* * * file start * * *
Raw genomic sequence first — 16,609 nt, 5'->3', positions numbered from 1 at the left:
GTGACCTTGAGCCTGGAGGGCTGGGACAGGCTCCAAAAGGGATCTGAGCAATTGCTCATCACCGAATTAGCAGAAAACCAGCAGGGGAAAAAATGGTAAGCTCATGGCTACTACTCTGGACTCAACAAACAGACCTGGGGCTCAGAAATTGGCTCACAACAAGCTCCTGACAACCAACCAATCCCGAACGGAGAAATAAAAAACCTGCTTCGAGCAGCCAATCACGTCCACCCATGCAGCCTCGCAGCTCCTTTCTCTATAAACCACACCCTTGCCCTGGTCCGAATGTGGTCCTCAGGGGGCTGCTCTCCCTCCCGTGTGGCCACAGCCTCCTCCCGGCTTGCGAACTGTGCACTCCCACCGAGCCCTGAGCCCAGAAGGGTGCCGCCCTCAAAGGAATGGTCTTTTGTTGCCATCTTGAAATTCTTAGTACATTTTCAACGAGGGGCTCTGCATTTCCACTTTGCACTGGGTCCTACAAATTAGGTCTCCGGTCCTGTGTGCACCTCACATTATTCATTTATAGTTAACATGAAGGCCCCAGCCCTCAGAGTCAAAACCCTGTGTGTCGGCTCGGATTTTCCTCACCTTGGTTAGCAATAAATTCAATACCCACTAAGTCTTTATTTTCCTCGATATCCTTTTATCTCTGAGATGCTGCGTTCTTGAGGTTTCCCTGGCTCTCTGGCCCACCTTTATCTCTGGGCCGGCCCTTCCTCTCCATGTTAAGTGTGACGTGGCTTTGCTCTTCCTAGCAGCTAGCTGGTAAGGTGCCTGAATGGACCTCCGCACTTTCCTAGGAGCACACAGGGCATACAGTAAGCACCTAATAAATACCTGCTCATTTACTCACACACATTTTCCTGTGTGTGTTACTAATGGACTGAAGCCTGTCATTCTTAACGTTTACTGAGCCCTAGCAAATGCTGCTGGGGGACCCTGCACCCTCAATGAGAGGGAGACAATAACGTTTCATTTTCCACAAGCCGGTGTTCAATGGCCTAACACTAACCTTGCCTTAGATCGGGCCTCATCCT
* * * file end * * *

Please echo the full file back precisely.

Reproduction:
Raw genomic sequence first — 16,609 nt, 5'->3', positions numbered from 1 at the left:
GTGACCTTGAGCCTGGAGGGCTGGGACAGGCTCCAAAAGGGATCTGAGCAATTGCTCATCACCGAATTAGCAGAAAACCAGCAGGGGAAAAAATGGTAAGCTCATGGCTACTACTCTGGACTCAACAAACAGACCTGGGGCTCAGAAATTGGCTCACAACAAGCTCCTGACAACCAACCAATCCCGAACGGAGAAATAAAAAACCTGCTTCGAGCAGCCAATCACGTCCACCCATGCAGCCTCGCAGCTCCTTTCTCTATAAACCACACCCTTGCCCTGGTCCGAATGTGGTCCTCAGGGGGCTGCTCTCCCTCCCGTGTGGCCACAGCCTCCTCCCGGCTTGCGAACTGTGCACTCCCACCGAGCCCTGAGCCCAGAAGGGTGCCGCCCTCAAAGGAATGGTCTTTTGTTGCCATCTTGAAATTCTTAGTACATTTTCAACGAGGGGCTCTGCATTTCCACTTTGCACTGGGTCCTACAAATTAGGTCTCCGGTCCTGTGTGCACCTCACATTATTCATTTATAGTTAACATGAAGGCCCCAGCCCTCAGAGTCAAAACCCTGTGTGTCGGCTCGGATTTTCCTCACCTTGGTTAGCAATAAATTCAATACCCACTAAGTCTTTATTTTCCTCGATATCCTTTTATCTCTGAGATGCTGCGTTCTTGAGGTTTCCCTGGCTCTCTGGCCCACCTTTATCTCTGGGCCGGCCCTTCCTCTCCATGTTAAGTGTGACGTGGCTTTGCTCTTCCTAGCAGCTAGCTGGTAAGGTGCCTGAATGGACCTCCGCACTTTCCTAGGAGCACACAGGGCATACAGTAAGCACCTAATAAATACCTGCTCATTTACTCACACACATTTTCCTGTGTGTGTTACTAATGGACTGAAGCCTGTCATTCTTAACGTTTACTGAGCCCTAGCAAATGCTGCTGGGGGACCCTGCACCCTCAATGAGAGGGAGACAATAACGTTTCATTTTCCACAAGCCGGTGTTCAATGGCCTAACACTAACCTTGCCTTAGATCGGGCCTCATCCT